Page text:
Novel technique for cranial reconstruction following retrosigmoid craniectomy using demineralized bone matrix.

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Clinical neurology and neurosurgery


OBJECTIVE: A versatile neurosurgical approach, the retrosigmoid craniectomy (RS) has traditionally been associated with high rates of post-operative cerebrospinal fluid (CSF) leak, headaches, and aesthetic defects. We introduce a simple surgical strategy for bony cranial reconstruction designed to minimize peri-operative complications and improve cosmetic outcomes.

METHODS: In accordance with the Institutional Review Board, the senior author's (G.M.M.) records were queried between 2006 and 2014. We identified 50 consecutive patients who underwent demineralized bone matrix (DBM)-augmented cranioplasty after RS for MVD (DBM group) and 92 consecutive patients in whom standard cranial reconstruction was undertaken using autologous bone chips only after RS for MVD (non-DBM group). Demographic and clinical information regarding the laterality of each operation, intra-dural drilling for petrous hyperostosis, method of dural closure, length of hospitalization, presence of post-operative headaches, and procedure-related complications were collected and analyzed.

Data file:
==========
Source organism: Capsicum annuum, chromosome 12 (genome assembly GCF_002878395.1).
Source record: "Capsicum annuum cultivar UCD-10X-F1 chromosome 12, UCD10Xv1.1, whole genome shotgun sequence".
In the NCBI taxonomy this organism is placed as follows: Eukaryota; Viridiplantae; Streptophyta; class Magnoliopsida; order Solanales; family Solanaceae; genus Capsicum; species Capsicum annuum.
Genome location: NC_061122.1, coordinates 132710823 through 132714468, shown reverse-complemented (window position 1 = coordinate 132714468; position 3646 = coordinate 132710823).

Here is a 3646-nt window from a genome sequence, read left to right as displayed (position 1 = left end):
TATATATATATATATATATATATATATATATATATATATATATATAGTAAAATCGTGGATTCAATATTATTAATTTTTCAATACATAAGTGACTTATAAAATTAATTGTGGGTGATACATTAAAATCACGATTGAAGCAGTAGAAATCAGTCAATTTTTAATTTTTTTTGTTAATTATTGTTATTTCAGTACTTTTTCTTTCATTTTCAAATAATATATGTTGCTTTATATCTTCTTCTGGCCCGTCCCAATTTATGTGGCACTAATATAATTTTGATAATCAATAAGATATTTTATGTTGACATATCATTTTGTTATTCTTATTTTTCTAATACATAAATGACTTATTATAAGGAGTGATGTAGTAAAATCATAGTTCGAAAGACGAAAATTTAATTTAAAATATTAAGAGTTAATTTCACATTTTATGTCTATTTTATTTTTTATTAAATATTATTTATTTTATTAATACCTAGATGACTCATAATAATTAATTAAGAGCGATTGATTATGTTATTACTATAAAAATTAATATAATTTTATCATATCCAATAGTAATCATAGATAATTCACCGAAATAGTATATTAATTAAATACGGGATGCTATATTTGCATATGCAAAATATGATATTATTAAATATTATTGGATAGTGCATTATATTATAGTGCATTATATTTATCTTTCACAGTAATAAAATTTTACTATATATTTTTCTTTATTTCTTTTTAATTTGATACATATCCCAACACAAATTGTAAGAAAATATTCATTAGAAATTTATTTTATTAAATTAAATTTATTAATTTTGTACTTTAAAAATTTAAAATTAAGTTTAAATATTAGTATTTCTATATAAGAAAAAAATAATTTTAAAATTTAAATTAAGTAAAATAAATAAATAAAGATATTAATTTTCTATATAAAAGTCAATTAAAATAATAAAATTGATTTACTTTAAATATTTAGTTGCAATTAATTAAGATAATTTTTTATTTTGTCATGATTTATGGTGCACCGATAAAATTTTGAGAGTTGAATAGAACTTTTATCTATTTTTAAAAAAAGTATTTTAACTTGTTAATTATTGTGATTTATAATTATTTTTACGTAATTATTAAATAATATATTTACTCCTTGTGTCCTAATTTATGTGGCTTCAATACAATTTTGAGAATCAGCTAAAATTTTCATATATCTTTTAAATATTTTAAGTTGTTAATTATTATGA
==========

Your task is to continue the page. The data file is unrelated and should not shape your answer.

RESULTS: The DBM and non-DBM cohorts were well matched for age, laterality of procedure, surgical indications, primary versus revision surgery, intra-dural drilling of petrous hyperostosis, and dural closure techniques. Trigeminal neuralgia was the most common surgical indication (98.6%) in each cohort. Post-operatively, 15% of patients in non-DBM group experienced chronic headaches at the last follow-up compared to only 8% of the patients in the DBM group (p=0.21). The non-DBM patients also suffered more incisional pain in comparison to the DBM patients (7.6% vs. 0%, p=0.045).

CONCLUSION: DBM-augmented reconstruction of posterior fossa defects resulted in low rates of post-operative headaches, better cosmetic outcomes, and represents a simple and effective cranioplasty option for skull base surgeons.

Medical Subject Headings

Adult; Aged; Biocompatible Materials; Bone Matrix; Female; Humans; Male; Middle Aged; Orthopedic Procedures; Reconstructive Surgical Procedures; Retrospective Studies; Skull; Treatment Outcome

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